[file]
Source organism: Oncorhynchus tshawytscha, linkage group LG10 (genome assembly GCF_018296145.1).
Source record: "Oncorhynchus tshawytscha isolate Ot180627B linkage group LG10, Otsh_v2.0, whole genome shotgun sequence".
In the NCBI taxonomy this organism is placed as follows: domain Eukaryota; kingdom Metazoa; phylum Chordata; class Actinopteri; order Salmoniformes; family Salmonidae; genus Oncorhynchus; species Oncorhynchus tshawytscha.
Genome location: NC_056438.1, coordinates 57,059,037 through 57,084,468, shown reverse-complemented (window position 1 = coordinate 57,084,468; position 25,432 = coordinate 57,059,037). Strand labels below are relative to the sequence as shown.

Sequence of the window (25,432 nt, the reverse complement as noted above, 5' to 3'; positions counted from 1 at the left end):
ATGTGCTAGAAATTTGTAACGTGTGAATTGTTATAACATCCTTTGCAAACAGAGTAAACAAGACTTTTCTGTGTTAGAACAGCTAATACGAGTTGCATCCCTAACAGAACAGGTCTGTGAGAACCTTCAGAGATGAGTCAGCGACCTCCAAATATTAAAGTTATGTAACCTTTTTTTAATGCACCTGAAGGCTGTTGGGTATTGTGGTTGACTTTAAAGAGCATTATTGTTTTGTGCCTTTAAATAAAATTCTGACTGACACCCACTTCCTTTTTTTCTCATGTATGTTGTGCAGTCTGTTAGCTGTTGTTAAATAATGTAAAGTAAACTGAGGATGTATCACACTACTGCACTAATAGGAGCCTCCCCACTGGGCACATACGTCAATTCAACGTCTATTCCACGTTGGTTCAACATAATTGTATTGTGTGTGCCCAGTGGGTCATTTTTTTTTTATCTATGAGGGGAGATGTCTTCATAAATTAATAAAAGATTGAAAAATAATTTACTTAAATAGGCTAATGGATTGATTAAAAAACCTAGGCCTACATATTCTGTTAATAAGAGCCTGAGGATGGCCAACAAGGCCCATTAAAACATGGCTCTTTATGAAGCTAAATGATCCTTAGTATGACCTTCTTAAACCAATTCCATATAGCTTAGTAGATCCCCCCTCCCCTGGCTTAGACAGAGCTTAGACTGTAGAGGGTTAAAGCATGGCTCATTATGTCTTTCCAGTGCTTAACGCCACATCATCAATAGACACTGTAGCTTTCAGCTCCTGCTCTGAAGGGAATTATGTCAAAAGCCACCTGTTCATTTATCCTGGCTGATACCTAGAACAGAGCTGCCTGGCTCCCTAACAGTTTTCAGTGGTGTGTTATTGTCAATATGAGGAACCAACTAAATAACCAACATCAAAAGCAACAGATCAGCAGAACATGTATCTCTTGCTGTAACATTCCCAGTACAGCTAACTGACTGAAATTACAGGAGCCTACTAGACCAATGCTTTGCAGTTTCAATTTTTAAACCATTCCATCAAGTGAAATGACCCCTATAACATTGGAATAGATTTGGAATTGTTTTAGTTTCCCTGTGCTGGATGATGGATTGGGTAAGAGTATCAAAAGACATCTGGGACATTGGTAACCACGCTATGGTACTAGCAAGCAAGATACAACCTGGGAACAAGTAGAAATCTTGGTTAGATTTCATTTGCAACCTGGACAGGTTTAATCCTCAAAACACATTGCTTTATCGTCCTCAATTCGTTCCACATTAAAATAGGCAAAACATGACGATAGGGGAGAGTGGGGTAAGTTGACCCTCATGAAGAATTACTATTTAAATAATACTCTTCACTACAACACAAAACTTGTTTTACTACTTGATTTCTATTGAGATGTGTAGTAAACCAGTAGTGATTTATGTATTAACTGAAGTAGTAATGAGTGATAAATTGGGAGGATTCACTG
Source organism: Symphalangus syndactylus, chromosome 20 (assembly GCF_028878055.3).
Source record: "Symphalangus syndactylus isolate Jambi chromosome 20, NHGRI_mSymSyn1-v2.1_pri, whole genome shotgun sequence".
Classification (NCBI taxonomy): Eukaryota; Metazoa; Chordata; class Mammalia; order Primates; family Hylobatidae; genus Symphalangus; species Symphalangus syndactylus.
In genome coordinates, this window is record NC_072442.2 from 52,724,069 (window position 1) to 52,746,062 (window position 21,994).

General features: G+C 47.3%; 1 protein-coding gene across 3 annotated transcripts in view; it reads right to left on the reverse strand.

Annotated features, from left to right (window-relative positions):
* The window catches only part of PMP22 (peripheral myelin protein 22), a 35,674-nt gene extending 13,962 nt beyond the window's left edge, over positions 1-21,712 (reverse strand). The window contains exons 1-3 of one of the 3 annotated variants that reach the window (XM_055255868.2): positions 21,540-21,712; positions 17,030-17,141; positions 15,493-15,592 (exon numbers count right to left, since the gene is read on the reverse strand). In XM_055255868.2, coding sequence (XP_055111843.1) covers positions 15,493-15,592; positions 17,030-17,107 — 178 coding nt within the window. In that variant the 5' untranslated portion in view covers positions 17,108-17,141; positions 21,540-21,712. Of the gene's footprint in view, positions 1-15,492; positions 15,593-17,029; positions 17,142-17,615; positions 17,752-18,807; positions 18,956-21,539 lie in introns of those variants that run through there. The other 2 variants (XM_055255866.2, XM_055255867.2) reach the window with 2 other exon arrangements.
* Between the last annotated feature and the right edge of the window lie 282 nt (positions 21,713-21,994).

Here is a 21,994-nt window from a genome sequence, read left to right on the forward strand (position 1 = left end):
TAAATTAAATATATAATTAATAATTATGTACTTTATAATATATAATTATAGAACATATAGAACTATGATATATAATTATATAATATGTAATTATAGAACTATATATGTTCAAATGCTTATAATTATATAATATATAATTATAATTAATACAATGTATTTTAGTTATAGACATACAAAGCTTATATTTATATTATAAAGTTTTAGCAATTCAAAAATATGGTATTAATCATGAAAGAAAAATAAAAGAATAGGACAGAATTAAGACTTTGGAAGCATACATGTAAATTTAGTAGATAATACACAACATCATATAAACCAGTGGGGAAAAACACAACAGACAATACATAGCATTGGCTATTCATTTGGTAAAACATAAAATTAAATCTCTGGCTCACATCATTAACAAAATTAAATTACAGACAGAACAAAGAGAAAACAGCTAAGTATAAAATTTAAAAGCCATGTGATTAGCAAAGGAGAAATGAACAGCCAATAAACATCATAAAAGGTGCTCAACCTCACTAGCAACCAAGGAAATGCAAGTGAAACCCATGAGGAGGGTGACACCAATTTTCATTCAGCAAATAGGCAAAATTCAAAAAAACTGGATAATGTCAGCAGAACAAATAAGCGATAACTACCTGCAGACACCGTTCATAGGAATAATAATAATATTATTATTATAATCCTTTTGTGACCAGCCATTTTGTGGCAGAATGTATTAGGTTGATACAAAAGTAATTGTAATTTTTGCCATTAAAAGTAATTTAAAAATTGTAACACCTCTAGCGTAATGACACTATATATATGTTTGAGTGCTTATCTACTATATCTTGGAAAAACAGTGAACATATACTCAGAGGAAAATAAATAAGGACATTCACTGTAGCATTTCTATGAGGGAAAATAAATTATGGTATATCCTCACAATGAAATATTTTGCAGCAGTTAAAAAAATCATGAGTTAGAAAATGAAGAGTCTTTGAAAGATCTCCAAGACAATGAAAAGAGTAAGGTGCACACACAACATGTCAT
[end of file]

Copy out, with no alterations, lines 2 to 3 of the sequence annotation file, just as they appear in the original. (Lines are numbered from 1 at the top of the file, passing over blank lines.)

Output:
Source record: "Oncorhynchus tshawytscha isolate Ot180627B linkage group LG10, Otsh_v2.0, whole genome shotgun sequence".
In the NCBI taxonomy this organism is placed as follows: domain Eukaryota; kingdom Metazoa; phylum Chordata; class Actinopteri; order Salmoniformes; family Salmonidae; genus Oncorhynchus; species Oncorhynchus tshawytscha.